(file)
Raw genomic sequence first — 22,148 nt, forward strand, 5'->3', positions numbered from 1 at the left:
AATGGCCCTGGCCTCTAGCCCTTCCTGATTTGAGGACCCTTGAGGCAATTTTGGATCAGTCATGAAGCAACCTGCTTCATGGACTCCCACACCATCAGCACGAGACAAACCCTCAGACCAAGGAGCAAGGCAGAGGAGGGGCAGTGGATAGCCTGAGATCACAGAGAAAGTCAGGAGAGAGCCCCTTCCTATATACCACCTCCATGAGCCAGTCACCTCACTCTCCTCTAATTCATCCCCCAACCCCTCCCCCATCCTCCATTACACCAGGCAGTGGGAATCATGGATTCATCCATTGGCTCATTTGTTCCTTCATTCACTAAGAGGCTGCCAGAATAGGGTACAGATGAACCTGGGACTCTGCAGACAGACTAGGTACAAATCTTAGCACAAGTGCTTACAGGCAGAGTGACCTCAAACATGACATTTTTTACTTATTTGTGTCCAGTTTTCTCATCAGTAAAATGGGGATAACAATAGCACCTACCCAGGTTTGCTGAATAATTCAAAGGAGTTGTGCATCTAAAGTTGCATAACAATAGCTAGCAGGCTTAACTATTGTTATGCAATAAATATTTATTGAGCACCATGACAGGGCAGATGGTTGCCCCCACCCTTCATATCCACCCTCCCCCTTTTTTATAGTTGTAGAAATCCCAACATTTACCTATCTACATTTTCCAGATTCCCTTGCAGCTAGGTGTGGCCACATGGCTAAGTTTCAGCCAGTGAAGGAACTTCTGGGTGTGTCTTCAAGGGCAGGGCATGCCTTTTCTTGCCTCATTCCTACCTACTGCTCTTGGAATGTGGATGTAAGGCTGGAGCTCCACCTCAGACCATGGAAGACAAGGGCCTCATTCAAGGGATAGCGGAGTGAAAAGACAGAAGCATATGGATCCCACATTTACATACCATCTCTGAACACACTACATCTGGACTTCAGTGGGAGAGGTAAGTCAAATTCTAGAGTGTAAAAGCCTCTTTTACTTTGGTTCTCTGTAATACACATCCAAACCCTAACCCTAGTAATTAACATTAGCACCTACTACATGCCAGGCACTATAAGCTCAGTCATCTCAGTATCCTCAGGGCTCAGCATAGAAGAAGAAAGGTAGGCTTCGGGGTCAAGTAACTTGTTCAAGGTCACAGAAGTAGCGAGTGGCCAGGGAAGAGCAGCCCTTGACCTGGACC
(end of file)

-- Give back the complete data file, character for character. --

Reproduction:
Raw genomic sequence first — 22,148 nt, forward strand, 5'->3', positions numbered from 1 at the left:
AATGGCCCTGGCCTCTAGCCCTTCCTGATTTGAGGACCCTTGAGGCAATTTTGGATCAGTCATGAAGCAACCTGCTTCATGGACTCCCACACCATCAGCACGAGACAAACCCTCAGACCAAGGAGCAAGGCAGAGGAGGGGCAGTGGATAGCCTGAGATCACAGAGAAAGTCAGGAGAGAGCCCCTTCCTATATACCACCTCCATGAGCCAGTCACCTCACTCTCCTCTAATTCATCCCCCAACCCCTCCCCCATCCTCCATTACACCAGGCAGTGGGAATCATGGATTCATCCATTGGCTCATTTGTTCCTTCATTCACTAAGAGGCTGCCAGAATAGGGTACAGATGAACCTGGGACTCTGCAGACAGACTAGGTACAAATCTTAGCACAAGTGCTTACAGGCAGAGTGACCTCAAACATGACATTTTTTACTTATTTGTGTCCAGTTTTCTCATCAGTAAAATGGGGATAACAATAGCACCTACCCAGGTTTGCTGAATAATTCAAAGGAGTTGTGCATCTAAAGTTGCATAACAATAGCTAGCAGGCTTAACTATTGTTATGCAATAAATATTTATTGAGCACCATGACAGGGCAGATGGTTGCCCCCACCCTTCATATCCACCCTCCCCCTTTTTTATAGTTGTAGAAATCCCAACATTTACCTATCTACATTTTCCAGATTCCCTTGCAGCTAGGTGTGGCCACATGGCTAAGTTTCAGCCAGTGAAGGAACTTCTGGGTGTGTCTTCAAGGGCAGGGCATGCCTTTTCTTGCCTCATTCCTACCTACTGCTCTTGGAATGTGGATGTAAGGCTGGAGCTCCACCTCAGACCATGGAAGACAAGGGCCTCATTCAAGGGATAGCGGAGTGAAAAGACAGAAGCATATGGATCCCACATTTACATACCATCTCTGAACACACTACATCTGGACTTCAGTGGGAGAGGTAAGTCAAATTCTAGAGTGTAAAAGCCTCTTTTACTTTGGTTCTCTGTAATACACATCCAAACCCTAACCCTAGTAATTAACATTAGCACCTACTACATGCCAGGCACTATAAGCTCAGTCATCTCAGTATCCTCAGGGCTCAGCATAGAAGAAGAAAGGTAGGCTTCGGGGTCAAGTAACTTGTTCAAGGTCACAGAAGTAGCGAGTGGCCAGGGAAGAGCAGCCCTTGACCTGGACC